To be fair to me, I am not a complete dolt and have read a great deal of Atwood, and taught her first novel, The Edible Woman, in Women’s Studies courses. But I haven’t read her newest stuff, which focusses more on the damage to the environment caused by the patriarchy than the damage to individual people. I’ve also read some Richler, but not his seminal Duddy, so that needed to happen.
I hesitate to ask you, gentle reader, if you have anything to add to the list, for I also have other reading that needs to happen and, well, kids and a husband and knitting that all need tending to. But, comments on your favorites are most welcome, as are things that might have been neglected in the creating of this list! (Oh, and my French is abysmal, so we’re sticking to Anglophone literature and history. A true loss, I am sure.)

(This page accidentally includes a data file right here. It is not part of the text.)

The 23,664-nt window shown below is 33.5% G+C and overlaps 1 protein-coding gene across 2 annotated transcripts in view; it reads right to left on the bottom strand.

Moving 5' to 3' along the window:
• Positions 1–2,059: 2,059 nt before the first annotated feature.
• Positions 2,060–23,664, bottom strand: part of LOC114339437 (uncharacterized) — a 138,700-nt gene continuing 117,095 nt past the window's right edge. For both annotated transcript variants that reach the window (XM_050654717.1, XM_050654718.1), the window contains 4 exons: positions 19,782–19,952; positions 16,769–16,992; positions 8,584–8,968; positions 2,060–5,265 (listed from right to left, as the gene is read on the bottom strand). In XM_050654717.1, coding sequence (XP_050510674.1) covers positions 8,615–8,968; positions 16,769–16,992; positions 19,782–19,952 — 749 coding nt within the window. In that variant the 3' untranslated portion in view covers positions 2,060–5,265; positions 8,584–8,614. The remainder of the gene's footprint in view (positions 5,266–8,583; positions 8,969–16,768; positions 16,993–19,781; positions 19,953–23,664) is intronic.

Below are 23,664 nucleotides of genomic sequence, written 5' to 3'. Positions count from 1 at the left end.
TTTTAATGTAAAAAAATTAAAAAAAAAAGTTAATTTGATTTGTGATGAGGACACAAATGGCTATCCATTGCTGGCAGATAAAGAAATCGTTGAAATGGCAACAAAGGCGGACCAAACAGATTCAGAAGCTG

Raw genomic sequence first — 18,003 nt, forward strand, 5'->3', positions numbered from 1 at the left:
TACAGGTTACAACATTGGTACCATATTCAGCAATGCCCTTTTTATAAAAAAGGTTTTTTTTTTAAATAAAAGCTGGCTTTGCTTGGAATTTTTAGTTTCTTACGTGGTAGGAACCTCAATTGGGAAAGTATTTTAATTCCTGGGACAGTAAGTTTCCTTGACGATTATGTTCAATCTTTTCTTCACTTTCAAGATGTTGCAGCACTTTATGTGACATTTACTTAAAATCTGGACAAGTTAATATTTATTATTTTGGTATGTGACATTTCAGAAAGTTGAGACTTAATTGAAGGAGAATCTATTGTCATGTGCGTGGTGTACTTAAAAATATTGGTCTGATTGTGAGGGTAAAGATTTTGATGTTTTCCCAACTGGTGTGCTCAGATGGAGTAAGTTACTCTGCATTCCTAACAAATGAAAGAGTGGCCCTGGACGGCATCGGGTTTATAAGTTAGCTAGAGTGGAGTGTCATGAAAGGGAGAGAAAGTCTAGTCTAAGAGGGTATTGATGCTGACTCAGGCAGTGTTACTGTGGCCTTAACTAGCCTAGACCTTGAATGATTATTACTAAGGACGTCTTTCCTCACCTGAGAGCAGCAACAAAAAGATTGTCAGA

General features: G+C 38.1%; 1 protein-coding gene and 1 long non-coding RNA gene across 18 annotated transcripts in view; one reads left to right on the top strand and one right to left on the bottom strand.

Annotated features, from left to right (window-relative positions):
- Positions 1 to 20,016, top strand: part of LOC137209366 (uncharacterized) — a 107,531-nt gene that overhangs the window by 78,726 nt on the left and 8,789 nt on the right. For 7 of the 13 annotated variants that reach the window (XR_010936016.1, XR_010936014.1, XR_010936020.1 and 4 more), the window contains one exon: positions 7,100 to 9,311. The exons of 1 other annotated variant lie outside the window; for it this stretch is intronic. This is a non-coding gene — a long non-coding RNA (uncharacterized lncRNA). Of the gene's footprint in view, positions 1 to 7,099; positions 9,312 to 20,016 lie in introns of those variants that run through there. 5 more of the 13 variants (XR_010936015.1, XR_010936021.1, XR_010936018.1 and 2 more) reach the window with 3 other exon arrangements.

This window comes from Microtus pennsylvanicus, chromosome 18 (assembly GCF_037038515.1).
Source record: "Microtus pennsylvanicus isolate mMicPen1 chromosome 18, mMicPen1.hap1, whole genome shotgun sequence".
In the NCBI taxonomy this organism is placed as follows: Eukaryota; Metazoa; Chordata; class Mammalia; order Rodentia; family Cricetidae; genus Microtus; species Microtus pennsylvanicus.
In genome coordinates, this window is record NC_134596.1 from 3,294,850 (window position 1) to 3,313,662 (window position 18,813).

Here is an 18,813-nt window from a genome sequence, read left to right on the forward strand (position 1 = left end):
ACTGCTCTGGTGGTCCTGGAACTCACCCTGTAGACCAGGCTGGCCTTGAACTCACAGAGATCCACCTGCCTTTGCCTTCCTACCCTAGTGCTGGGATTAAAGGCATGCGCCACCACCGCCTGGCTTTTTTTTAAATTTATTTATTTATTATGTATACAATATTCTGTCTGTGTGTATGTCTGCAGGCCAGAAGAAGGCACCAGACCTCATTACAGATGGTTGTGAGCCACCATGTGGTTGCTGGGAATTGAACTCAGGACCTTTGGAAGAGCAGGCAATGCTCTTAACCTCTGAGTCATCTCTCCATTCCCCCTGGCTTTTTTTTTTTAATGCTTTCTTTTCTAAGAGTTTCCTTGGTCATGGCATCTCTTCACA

When I was purging our home in Kansas of extra books and carting them to the Dusty Bookshelf to find new owners, I traded them in for both cash and credit. Cash is always good. Credit meant that I had to bring home new books! (Sort of defeats the purpose of purging, but new books are so fun!!) In addition to a nice paperback set of Philip Pulman’s His Dark Materials trilogy for the girls when they’re a bit older, I got a few titles for The Librarian and me. I didn’t exactly pore over the shelves at the store; I just grabbed several books that were highly visible on displays and caught my fancy. I like used book stores for that kind of perusal. A new book store has displays that are dictated by the publishing market and its categories and by standard sales models for trade books. “Historical fiction” here and “Biographies” here and “Best Sellers” here. A used book store, even when it’s arranged by genre, is an ever-changing, eclectic hodgepodge of books old and new and, while I might not find titles piling up in my IndieBound “to-read” list, there is always something interesting right there in front of you.